10 records you won't admit you bought because you fancied the singer

YOUR music tastes would never be influenced by something as base as fancying the artist, right? Wrong, and that’s why you bought these records and CDs.

Belinda Carlisle, Heaven on Earth

Belinda looked extremely hot thanks to her svelte new look and ditching the Go-Go’s era jumpers, which undoubtedly shifted a lot of units. Later singles included Leave a Light On, thus continuing millions of men’s pathetic domestic fantasy about being in long-term relationship with Ms Carlisle. 

Wham, Fantastic 

George and Andrew nailed the smouldering-in-a-leather-jacket-with-a-bare-chest look on the album cover, and their heartthrob status was assured. It was years before legions of female fans realised a romantic evening with George meant something very different indeed.

Blondie, Parallel Lines 

Even inanimate objects fancied Debbie Harry, looking cool on the album in an iconic white dress. It’s also excellent, so you can claim you bought it due to it being a seminal work and to listen to Robert Fripp’s New Wave guitar stylings on Fade Away and Radiate, rather than engage in sordid acts over lovely Ms Harry.

Kate Bush, Babooshka

The single depicted Kate sprawled on the floor, apparently after the uniquely Kate Bush-esque trauma of having a mental breakdown while playing the cello. However it did not feature the famous silver bikini, which, let’s face it, is why everyone bought it. If it wasn’t for this oversight it’d probably still be in the top ten.

INXS, Kick

INXS’s record company traded heavily on Michael Hutchence’s sexy torso, to the extent where he’d probably forgotten what a shirt was. Then it all went a bit wrong. Unfortunately there does seem to be a pattern emerging here of men who don’t wear shirts not being ideal boyfriend material.

The Slits, Cut 

Punks weren’t immune to buying an album with a fit singer on it, and The Slits obliged by dressing as topless Amazonian warrior women. Punk was about tearing down society’s norms, so naturally the best-looking Slit, Viv Albertine of Johnny Rotten blowjob fame, is front and centre of the photo. 

A-ha, Hunting High and Low 

Morten and Mags were true 80s bedroom wall pin-ups. There was the other one too, but these days only Google remembers him (Paul Waaktaar-Savoy, like the cabbage). Either ways the Norwegian band sold loads of copies on Morten’s looks alone. That said, men enjoyed the video as well, with its promise of some brutal pipe-wrench violence.

Michael Jackson, Thriller

Due to his now-horrendous reputation, it’s easy to forget ‘Wacko Jacko’ was a huge sex symbol adored by millions of female pop fans. He’s probably at his sexiest on the cover of Thriller, after which the plastic surgery obsession began taking over. Although by the end, having a stupidly pointy nose was the least of his problems.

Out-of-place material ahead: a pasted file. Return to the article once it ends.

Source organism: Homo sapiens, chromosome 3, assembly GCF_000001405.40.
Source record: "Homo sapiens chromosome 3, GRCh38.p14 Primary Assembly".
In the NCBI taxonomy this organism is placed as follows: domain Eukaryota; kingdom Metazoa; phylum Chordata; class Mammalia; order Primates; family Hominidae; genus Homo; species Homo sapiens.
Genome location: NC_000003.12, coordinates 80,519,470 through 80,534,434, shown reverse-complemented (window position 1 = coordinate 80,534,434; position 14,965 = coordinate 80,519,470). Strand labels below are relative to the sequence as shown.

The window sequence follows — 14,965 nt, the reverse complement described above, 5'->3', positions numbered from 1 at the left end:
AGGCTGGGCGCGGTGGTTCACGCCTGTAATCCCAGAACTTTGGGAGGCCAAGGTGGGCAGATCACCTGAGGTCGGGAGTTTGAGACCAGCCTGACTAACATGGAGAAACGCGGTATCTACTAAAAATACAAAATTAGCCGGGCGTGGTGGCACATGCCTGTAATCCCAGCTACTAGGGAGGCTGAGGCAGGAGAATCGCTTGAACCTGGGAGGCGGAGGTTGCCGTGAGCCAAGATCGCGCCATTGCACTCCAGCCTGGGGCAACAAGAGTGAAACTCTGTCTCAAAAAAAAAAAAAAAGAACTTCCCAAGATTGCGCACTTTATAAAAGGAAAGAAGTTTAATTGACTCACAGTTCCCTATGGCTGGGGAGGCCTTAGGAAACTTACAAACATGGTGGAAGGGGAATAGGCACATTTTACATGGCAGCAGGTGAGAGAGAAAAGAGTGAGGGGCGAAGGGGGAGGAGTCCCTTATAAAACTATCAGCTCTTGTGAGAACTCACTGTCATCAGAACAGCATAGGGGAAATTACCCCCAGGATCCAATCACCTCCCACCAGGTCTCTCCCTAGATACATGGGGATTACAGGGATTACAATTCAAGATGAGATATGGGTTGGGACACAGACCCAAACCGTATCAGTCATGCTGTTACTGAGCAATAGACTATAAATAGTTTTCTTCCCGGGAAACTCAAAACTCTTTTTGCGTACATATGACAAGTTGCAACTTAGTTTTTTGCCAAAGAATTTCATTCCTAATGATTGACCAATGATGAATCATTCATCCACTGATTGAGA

Any Top of the Pops compilation album

Absolutely nothing to do with the TV show, these budget covers albums by various anonymous studio musicians were a fixture of the late 60s and 70s. It’s unlikely you bought one, but your dad probably did. All the albums featured a fairly attractive woman in a miniskirt or bikini or, to use the correct 1970s terminology, ‘a dollybird with nice pins and big knockers’.

The Bangles, Eternal Flame 

The Bangles’ Eternal Flame video really capitalised on founder member Susanna Hoffs, so don’t claim her extreme pulchritude wasn’t a factor in your buying decision. At least it’s a good song, which is more than can be said for your shameful 1988 purchase of Boys by Sabrina.

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'We don't need foreign muck like tomatoes': The gammon's guide to seasonal British vegetables

WHO needs tomatoes and peppers when we’ve got delicious British vegetables like swede and cabbage? Here is Roy Hobbs’ guide to avoiding traitorous EU produce.


Why fanny around reducing luscious tomatoes into a tasty ragu when you could chop up a tough old cabbage and boil it into submission? The overly emotional Italians make a bloody fuss about everything, whereas us Brits know you have to like it or lump it. It’s how we single-handedly won the war. Don’t you dare mention America.


Cauliflower looks horrible and smells like farts, which makes it a classic British vegetable. There’s only one way to cook it, which is to simmer it into a tasteless mush like my old mum used to. And you don’t slice it into so-called ‘steaks’ like in veggie restaurants. If you do I’ll call the police as you’ve obviously been injecting LSD with your hippy vegan anarchist mates.


The swede has a suspicious European name, but it grows in abundance down the allotment so I’ll allow it. Can’t really do anything with it apart from mash it and then be disappointed it’s not potato, but this country was built on disappointment and look at us now. We’re miserable and poor, but we’ve escaped the tyranny of Brussels. I’d eat gravel if I thought it would piss off Ursula von der Leyen. And I’d bloody well enjoy it!

Jerusalem artichoke

Even more horribly foreign-sounding, but also the name of that hymn about how brilliant England is, so swings and roundabouts. This vegetable is a tricky little bugger that’s a nightmare to deal with and ultimately more trouble than it’s worth. My wife said it’s a good metaphor for Brexit, which made me sulk in the garage for three days.


Who wants metropolitan elite rubbish like raspberries, peppers or broccoli when you can enjoy the great British spud? Especially deep fried and covered in salt, which is the best way to enjoy any kind of food. It’s called ‘cuisine’, and we invented it, you European plebs.